What does "King of My Heart" by Taylor Swift mean?
"King of My Heart" Lyrics Meaning
It's no surprise to fans that Taylor's latest album Reputation centers around a romantic relationship. Most of Taylor's public persona has been established by her numerous boyfriends and subsequent breakups, and in Reputation she uses that persona to her advantage, creating an almost satirical embrace and critique of the media's portrayal of her.
In "King of My Heart," however, fans see Taylor in a rare place for her to find herself in Reputation: unpublicized, healthy love. Many speculate that "King of My Heart" (along with other songs on the album) is about Joe Alwyn, a British actor. If you're thinking, "who is that?" then perfect. You're exactly where Taylor and her relationship want you to be.
"Your love is a secret I'm hoping, dreaming, dying to keep"
In a cultural element as media-saturated as pop music is, Taylor is no stranger to the immense difficulty of keeping a romantic relationship private. She has had her fair share of public relationships and subsequent breakups, and "King of My Heart" is a refreshing, well-deserved celebration of a relationship that seems to be thriving in its intimacy and privacy.
Wanna go deeper on this song? Check out my podcast on Reputation!
I'm perfectly fine, I live on my own
I made up my mind, I'm better off bein' alone
We met a few weeks ago
Now you try on callin' me Baby, like tryin' on clothes
In the first verse, Taylor's narrator describes her mindset upon meeting her current boyfriend: when they first meet, she feels that she is "perfectly fine, I live on my own," and that finally she had "made up my mind, I'm better off being alone." But, as it always does, love has a way of surprising her because as soon as Taylor's narrator "made up my mind" to make a go of it on her own, she meets this new fellow. Right after they "met a few weeks ago," it didn't take him long to "try on callin' me Baby, like tryin' on clothes." This line could possibly hint at Taylor's trepidation about the new relationship, as clothes are an easy thing to put on or take off, and perhaps the allusion to "tryin' on clothes" highlights Taylor's fear that this is simply another short-term love affair.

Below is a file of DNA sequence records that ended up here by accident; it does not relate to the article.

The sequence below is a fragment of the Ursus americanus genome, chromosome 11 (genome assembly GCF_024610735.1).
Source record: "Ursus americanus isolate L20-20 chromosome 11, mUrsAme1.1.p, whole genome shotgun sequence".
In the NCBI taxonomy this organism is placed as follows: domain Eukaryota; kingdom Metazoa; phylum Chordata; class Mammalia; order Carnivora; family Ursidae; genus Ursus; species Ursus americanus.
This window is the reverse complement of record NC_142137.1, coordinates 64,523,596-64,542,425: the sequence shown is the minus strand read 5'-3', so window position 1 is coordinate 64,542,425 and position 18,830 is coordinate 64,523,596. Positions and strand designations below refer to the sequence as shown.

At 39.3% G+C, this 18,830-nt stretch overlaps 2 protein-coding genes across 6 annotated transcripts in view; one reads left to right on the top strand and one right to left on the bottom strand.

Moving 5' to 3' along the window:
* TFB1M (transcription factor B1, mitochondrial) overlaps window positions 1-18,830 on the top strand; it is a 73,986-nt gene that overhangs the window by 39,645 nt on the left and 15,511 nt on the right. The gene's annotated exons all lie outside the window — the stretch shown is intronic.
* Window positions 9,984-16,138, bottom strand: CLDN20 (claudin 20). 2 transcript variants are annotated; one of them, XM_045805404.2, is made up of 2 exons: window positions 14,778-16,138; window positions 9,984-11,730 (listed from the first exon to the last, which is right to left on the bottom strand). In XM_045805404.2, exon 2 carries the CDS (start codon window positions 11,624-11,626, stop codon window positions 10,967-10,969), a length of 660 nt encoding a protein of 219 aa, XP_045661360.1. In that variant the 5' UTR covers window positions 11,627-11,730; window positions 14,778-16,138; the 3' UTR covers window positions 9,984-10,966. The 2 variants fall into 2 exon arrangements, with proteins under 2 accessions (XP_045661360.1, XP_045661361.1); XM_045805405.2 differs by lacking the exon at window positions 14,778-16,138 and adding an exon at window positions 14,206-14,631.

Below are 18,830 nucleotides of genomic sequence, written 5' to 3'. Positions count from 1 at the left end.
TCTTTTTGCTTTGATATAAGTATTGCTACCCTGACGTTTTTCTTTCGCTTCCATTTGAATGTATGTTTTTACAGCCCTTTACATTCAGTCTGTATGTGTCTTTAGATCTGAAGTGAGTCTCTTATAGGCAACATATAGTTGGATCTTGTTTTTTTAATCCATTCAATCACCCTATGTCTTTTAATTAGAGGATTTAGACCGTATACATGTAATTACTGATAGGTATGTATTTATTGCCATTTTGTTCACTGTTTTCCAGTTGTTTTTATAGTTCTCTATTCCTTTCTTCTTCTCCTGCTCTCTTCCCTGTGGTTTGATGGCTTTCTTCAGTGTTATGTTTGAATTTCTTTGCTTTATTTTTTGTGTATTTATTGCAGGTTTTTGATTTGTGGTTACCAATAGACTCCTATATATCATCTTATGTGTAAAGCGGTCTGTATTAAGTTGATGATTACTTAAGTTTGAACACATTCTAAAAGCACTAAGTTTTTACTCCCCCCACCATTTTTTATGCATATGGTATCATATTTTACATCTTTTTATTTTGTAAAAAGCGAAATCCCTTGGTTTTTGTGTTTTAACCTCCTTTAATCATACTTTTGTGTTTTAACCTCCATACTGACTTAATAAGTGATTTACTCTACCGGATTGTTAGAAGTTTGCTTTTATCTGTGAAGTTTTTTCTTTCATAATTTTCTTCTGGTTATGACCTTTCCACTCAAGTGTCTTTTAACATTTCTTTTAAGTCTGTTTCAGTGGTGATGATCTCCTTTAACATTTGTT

So prove to me I'm your American Queen
And you move to me like I'm a Motown beat
And we rule the kingdom inside my room
'Cause all the boys and their expensive cars
With their Range Rovers and their Jaguars
Never took me quite where you do
If the lyrics of the first verse of "King of My Heart" showed hints of trepidation, the pre-chorus solidifies the strength of the relationship, particularly on Taylor's end in the form of admiration. While the first line of the pre-chorus, "So prove to me I'm your American Queen," is worded as a command, the subsequent admission that this new boyfriend "move[s] to me like I'm a Motown beat" and that the two of them "rule the kingdom inside my room" is indicative of a relinquishing of Taylor's own rule on her heart, allowing them to rule that "kingdom" together.
She further solidifies her confidence in the relationship with the line "Cause all the boys and their expensive cars/ With their Range Rovers and Jaguars," which could be a not-so-subtle comparison to some of Taylor's exes, two of whom she was photographed with in a Range Rover and Jaguar. By telling the new beau that those boys "Never took me quite where you do," she's letting him know that this is truly brand new for her but that she's excited about the change.
And all at once, you are the one I have been waiting for
King of my heart, body and soul, ooh whoa
And all at once, you're all I want I'll never let you go
King of my heart, body and soul, ooh whoa
Finally, she has tested the waters, she's taken a few test drives, and here in the chorus Taylor is fully committed. The very opening, "And all at once," once again nods to the unexpected nature of this relationship. But unexpected isn't always a bad thing because apparently he is "the one I have been waiting for." Now that they are together, this new man is the "King of my heart, body, and soul," and there is no aspect of herself that she is keeping hidden from him. She admits that "you're all I want I'll never let you go," giving her new king the same confidence in the relationship that she asked for in the pre-chorus when she asked him to "Prove to me I'm your American Queen."